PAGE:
All three options have been tried. Australia established a Counter Disaster College. The United States has the Federal Emergency Management Agency. The Indonesian Disaster Management Center, with interdepartmental responsibilities, is under the day-to-day care of the Department of Social Affairs. The ADPC is part of the Asian Institute of Technology, an autonomous regional institute of higher education. Each option has its advantages and disadvantages. There is no definitive formula; the most appropriate option depends on a countrys organizational structure, perceptions of operational responsibilities, research needs, funding, and so forth. Whatever formula is adopted, it should be seen as no more than an institutional base that, while conducting its own training activities, also supports training elsewhere.
Training should be conducted as widely as possible. Schools can teach children basic survival skills; universities should be encouraged to introduce relevant disaster-related courses into their routine curricula. Governments should make greater use of institutes, schools, and colleges through which promising officials pass in midcareer as part of the promotion process - for example, institutes of public administration, schools of management, and service staff colleges. Introducing disaster management training into the routine curricula of such institutes would provide a wonderful opportunity, at minimal cost, of disseminating the concept of disaster management to captive audiences of people at the right level of seniority who might well be key actors in a real event. This concept was put forward by UNDRO (1975) and Ritchie (1976) but has yet to take root.
What is the role of international centers? The UNITAR report (1988) highlighted some of the advantages of a regional multidisciplinary disaster management center or mechanism. It:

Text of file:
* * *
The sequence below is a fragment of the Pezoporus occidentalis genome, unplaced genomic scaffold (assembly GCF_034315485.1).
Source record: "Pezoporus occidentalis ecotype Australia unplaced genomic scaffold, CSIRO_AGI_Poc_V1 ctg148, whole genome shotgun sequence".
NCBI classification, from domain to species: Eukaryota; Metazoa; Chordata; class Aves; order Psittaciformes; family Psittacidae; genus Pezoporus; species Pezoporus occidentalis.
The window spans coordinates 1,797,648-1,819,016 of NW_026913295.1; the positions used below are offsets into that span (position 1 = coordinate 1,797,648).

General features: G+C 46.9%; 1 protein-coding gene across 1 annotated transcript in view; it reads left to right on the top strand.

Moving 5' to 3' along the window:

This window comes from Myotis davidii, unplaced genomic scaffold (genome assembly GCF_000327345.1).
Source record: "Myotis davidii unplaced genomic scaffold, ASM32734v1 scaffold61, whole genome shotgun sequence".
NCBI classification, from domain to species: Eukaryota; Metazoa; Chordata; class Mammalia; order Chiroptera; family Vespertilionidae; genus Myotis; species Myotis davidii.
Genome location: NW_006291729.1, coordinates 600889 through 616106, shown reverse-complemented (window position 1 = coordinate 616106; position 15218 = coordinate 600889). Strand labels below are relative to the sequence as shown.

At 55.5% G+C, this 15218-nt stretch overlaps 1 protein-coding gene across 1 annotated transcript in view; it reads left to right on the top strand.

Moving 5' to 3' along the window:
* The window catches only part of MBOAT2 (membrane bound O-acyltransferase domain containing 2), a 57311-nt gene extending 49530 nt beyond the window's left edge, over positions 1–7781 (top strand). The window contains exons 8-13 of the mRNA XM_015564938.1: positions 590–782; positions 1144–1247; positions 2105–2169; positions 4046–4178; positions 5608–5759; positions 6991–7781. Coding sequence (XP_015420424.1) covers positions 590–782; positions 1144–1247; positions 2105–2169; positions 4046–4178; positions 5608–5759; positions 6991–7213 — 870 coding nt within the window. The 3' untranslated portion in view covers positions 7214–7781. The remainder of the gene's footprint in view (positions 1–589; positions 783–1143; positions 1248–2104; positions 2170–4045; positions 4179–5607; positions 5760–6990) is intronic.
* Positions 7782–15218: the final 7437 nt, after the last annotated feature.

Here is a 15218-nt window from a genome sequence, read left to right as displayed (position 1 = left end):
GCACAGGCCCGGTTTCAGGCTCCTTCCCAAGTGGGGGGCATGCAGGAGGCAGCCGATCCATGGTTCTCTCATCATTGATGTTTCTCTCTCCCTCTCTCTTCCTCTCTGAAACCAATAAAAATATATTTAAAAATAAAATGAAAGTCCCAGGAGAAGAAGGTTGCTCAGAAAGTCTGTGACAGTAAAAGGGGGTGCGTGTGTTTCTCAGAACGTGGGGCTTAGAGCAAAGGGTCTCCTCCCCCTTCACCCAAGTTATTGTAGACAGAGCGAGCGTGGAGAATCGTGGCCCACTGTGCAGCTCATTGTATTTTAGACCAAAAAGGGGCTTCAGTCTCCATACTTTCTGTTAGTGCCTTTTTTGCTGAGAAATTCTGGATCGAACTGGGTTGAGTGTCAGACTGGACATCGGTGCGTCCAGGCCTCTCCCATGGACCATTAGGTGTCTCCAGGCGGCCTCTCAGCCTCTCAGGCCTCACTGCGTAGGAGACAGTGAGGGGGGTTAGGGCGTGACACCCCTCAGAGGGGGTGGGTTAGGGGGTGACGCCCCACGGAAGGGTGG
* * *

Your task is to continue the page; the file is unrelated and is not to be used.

· Provides a formal, multidisciplinary approach for training national relief assistant managers and managers from NGOs, especially the national societies of the Red Cross and Red Crescent.
· Gives specialized training for technical disaster experts such as health managers, assessment teams, and engineers specializing in disaster-resistant construction.
· Establishes a permanent forum for disaster management networking, facilitating collaboration among international, bilateral, and nongovernment organizations providing disaster assistance.
· Provides a center for disseminating information on training techniques and practices and disaster-related publications.
· Encourages predisaster activities to stimulate planning in countries that have few resources or weak response capabilities.
The ADPC sees its role as directly analogous to that of its parent organization, the Asian Institute of Technology - which is to provide training in an international forum, usually multidisciplinary, at a level that is not now available nationally. Thus its role is support, not substitution. The formula seems to be working. The ADPC has served as a catalyst in Asian-Pacific countries.
Putting knowledge into practice
Training is a means to an end, not an end in itself - its purpose, to enhance capabilities. At the ADPC, all course participants are told that the success of their training will be measured by what they do when they return home. It is not enough that they are better informed; they must put their knowledge into practice. Each participant is invited to make a list of personal goals for the next 12 months and encouraged to report his achievements. Training strategies should build on past achievements and make use of available opportunities. The disaster training needs of Asian-Pacific countries are for help in creating cadres of trainers, providing them with effective training tools, providing national institutional bases, and providing opportunities to share knowledge and training expertise with neighboring countries.
This paper has concentrated on training in the Asian-Pacific region and claims little knowledge of training in other regions, although it may be similar. According to the UNITAR report (1988) the greatest need for training is in Africa. The Cranfield Disaster Preparedness Centre has trained about 500 African officials. Other organizations - notably the UNDRO/Pan-Caribbean Disaster Preparedness and Prevention Project (PCDPPP), the Disaster Management Center at the University of Wisconsin, and the Oxford Polytechnic (UK) Disaster Management Center - are providing support to national and donor agency programs elsewhere. The Relief and Development Institute (UK) has developed excellent training materials. The UNITAR report suggests that the ADPC and PCDPPP represent new approaches to disaster management, models from which applications could be made for the formulation of a training curriculum in the targeted sub-region(s) of Africa, but these two organizations are by no means the only actors. IDNDR offers a golden opportunity to pool worldwide expertise and develop training programs and materials for the benefit of disaster-prone developing countries.